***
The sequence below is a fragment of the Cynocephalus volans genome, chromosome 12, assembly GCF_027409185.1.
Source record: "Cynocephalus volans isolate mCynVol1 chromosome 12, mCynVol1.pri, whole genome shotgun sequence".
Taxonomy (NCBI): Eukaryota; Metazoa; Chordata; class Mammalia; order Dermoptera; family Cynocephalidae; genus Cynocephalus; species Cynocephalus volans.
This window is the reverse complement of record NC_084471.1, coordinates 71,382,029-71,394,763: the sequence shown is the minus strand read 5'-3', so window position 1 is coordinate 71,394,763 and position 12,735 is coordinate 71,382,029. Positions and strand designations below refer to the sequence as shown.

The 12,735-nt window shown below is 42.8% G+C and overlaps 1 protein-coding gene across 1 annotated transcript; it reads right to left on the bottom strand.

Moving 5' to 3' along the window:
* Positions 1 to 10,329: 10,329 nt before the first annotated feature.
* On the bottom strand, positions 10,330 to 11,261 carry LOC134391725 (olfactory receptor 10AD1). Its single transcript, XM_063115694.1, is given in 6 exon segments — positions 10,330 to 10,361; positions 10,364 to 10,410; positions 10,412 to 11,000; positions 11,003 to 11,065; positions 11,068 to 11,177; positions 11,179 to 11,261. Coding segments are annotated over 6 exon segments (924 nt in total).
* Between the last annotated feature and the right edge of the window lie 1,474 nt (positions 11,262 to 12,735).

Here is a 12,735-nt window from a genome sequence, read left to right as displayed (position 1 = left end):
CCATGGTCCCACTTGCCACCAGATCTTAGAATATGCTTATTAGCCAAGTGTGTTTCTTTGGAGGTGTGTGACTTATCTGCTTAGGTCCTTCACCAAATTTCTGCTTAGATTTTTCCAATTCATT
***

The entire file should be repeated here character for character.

The sequence below is a fragment of the Cynocephalus volans genome, chromosome 12, assembly GCF_027409185.1.
Source record: "Cynocephalus volans isolate mCynVol1 chromosome 12, mCynVol1.pri, whole genome shotgun sequence".
Taxonomy (NCBI): Eukaryota; Metazoa; Chordata; class Mammalia; order Dermoptera; family Cynocephalidae; genus Cynocephalus; species Cynocephalus volans.
This window is the reverse complement of record NC_084471.1, coordinates 71,382,029-71,394,763: the sequence shown is the minus strand read 5'-3', so window position 1 is coordinate 71,394,763 and position 12,735 is coordinate 71,382,029. Positions and strand designations below refer to the sequence as shown.

The 12,735-nt window shown below is 42.8% G+C and overlaps 1 protein-coding gene across 1 annotated transcript; it reads right to left on the bottom strand.

Moving 5' to 3' along the window:
* Positions 1 to 10,329: 10,329 nt before the first annotated feature.
* On the bottom strand, positions 10,330 to 11,261 carry LOC134391725 (olfactory receptor 10AD1). Its single transcript, XM_063115694.1, is given in 6 exon segments — positions 10,330 to 10,361; positions 10,364 to 10,410; positions 10,412 to 11,000; positions 11,003 to 11,065; positions 11,068 to 11,177; positions 11,179 to 11,261. Coding segments are annotated over 6 exon segments (924 nt in total).
* Between the last annotated feature and the right edge of the window lie 1,474 nt (positions 11,262 to 12,735).

Here is a 12,735-nt window from a genome sequence, read left to right as displayed (position 1 = left end):
CCATGGTCCCACTTGCCACCAGATCTTAGAATATGCTTATTAGCCAAGTGTGTTTCTTTGGAGGTGTGTGACTTATCTGCTTAGGTCCTTCACCAAATTTCTGCTTAGATTTTTCCAATTCATT